čas: 1.10.2023 23:13:06
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After more than 10 years, Bogdan has decided to close his chapter at UCT and start writing the new one in the private sector. First of all, we would like to congratulate him on his new job and also say thank him for what he did for us.
Bogdan started to work with David Kubička during his Master's thesis as a part of the European project Biomates. Since the collaboration was successful, he decided to study PhD to extend his understanding in the field of bio-oil processing. In April 2022 he successfully defended his PhD thesis. Since that time he tried to get as much as possible of his experience to his PhD student. Both were working on the anisole valorisation. During those many years, Bogdan has collaborated on 13 published manuscripts which makes his contribution remarkable. Therefore, we are losing young and ambitious researcher. Personally, I am losing a great friend sitting next to me for more than five years having all the time very cheerful mood. I and the whole GreenCats group wish you many successful steps in your career.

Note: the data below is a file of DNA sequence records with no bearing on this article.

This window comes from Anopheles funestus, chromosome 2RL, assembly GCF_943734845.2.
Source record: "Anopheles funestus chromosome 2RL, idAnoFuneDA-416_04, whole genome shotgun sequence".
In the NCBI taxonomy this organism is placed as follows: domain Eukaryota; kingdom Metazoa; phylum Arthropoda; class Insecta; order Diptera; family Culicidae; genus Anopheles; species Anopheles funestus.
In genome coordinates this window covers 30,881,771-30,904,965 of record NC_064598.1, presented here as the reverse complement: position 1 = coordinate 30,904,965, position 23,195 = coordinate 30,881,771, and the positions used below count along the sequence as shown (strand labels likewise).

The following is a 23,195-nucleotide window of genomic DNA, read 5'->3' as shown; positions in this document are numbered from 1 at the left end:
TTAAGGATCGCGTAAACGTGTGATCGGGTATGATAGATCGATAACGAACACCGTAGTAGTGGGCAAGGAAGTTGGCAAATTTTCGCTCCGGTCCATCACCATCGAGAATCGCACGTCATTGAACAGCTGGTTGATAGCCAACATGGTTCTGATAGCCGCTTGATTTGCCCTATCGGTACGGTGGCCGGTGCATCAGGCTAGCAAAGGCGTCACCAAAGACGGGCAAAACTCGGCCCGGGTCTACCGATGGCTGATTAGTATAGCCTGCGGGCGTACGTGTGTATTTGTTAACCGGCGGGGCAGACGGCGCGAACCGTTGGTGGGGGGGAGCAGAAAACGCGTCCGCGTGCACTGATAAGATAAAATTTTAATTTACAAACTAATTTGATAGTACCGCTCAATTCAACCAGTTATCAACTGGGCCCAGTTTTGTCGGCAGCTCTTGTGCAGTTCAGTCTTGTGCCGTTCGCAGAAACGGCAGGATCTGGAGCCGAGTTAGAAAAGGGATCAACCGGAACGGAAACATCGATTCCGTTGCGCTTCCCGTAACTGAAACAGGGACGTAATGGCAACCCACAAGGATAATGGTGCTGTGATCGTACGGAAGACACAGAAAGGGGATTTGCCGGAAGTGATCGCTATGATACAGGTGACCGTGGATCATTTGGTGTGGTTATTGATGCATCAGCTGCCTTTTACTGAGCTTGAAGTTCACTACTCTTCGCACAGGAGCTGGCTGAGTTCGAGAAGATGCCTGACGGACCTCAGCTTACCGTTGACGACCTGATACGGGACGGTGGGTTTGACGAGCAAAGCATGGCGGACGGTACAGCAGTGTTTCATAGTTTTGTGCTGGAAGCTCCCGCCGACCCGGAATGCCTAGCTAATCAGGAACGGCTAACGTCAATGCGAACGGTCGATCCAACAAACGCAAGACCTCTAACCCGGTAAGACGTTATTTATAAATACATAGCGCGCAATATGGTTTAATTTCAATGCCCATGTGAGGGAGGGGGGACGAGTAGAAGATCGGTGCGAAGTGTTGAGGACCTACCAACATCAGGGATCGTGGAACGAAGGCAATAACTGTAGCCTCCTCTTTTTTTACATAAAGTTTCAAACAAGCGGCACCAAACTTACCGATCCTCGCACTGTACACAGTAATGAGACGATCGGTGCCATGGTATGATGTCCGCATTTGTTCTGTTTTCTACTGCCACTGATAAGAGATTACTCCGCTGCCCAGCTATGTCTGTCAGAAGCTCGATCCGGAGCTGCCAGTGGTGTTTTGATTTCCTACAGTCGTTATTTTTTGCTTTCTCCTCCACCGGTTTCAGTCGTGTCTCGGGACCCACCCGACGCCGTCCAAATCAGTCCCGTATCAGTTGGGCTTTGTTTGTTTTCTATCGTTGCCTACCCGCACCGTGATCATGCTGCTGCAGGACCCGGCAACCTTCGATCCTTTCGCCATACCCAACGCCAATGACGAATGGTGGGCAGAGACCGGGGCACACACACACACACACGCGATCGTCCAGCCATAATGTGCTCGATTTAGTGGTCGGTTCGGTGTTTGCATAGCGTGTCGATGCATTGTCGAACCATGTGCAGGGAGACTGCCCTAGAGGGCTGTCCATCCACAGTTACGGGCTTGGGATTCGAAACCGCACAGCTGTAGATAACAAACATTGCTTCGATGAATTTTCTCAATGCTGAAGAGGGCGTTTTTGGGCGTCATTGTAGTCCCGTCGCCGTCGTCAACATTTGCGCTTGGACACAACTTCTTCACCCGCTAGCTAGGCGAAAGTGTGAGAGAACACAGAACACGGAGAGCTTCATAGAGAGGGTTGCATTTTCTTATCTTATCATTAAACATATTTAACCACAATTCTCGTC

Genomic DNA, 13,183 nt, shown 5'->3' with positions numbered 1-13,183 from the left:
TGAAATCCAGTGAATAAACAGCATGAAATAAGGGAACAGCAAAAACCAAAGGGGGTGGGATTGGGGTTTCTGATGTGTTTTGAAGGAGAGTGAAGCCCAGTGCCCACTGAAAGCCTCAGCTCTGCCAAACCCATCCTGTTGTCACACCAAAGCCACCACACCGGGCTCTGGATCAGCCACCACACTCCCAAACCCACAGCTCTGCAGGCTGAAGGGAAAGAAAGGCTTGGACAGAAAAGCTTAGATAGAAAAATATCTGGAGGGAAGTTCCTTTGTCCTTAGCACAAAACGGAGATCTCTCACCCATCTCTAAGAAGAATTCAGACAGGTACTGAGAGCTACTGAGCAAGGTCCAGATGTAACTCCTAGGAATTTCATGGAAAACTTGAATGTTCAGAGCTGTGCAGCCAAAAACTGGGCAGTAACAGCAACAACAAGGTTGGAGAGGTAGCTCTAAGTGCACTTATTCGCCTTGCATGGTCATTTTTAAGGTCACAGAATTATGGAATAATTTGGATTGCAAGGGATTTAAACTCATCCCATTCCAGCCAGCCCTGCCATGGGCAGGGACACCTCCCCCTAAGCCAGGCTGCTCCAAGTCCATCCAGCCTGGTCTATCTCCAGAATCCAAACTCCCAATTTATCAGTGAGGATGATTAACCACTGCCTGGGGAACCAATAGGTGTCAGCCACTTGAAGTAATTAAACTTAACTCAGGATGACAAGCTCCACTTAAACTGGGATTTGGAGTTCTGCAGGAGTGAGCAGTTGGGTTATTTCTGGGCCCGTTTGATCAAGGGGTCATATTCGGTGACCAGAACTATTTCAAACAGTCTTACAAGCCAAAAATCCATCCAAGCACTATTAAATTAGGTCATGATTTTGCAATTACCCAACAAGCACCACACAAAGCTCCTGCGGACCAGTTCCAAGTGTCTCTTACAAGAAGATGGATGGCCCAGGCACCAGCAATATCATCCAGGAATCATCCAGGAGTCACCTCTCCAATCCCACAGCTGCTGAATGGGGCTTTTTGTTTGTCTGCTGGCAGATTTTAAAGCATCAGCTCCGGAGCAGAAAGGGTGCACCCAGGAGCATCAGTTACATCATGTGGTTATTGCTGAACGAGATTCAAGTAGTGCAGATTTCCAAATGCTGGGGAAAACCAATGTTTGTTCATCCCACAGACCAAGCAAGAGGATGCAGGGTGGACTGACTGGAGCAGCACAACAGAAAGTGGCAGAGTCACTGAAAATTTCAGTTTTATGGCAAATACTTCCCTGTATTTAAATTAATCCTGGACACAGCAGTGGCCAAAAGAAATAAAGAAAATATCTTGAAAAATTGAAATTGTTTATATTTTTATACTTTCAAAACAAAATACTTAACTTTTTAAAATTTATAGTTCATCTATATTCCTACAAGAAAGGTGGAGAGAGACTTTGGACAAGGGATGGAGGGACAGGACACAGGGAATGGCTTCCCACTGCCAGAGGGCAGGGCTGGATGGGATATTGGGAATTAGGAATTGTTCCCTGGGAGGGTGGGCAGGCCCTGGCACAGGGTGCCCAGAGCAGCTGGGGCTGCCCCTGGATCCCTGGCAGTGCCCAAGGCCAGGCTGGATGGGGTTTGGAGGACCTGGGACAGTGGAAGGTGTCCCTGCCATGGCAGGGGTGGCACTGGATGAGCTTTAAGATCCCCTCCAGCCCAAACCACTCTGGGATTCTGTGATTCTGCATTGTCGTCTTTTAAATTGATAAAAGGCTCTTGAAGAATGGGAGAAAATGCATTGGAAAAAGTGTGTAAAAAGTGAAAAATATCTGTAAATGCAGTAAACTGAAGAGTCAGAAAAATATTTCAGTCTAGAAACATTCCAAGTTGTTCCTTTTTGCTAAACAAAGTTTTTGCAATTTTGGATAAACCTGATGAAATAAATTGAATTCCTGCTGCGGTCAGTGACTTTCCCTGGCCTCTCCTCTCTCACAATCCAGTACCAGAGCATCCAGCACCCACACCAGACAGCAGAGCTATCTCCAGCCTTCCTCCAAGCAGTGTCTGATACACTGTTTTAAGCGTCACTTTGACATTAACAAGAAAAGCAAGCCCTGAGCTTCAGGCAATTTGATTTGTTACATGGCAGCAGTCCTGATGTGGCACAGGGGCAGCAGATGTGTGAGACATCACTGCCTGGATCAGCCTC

PS. Everyone will remember your Algerian coffee Bog ;-)
A way how to maximize the retention of biogenic carbon in the pool of liquid fuels is a step closer to advanced biofuels to mitigate climate change.
Our recent work was dedicated to the integration of biofeedstock (pyrolysis bio-oil) into the crude-oil refinery streams in the way to maximize the conversion of biocarbon to the fuels. This work demonstrates the novelty of how to preserve almost 90% of bio-carbon from feed (hydrogenated bio-oil distillation residue) and convert it to liquid fuels in the hydrocracking process under conventional reaction conditions. Compared to other solutions, such a process generally preserves 2-3 times more bio-carbon in liquid products, which benefits in atom economy.
Jarda departed for France in June. One year later when Jarda was awarded by French Embassy in Prague he decided to valorise his one-month stipend in UCCS Lille. Under new supervision by prof. Jean-Francois Lamonier and prof. Sebastien Royer, he will characterize novel TiO2-coated silica materials. Using XPS, TEM or TOF-SIMS he will try to analyze the catalyst surface. Good luck!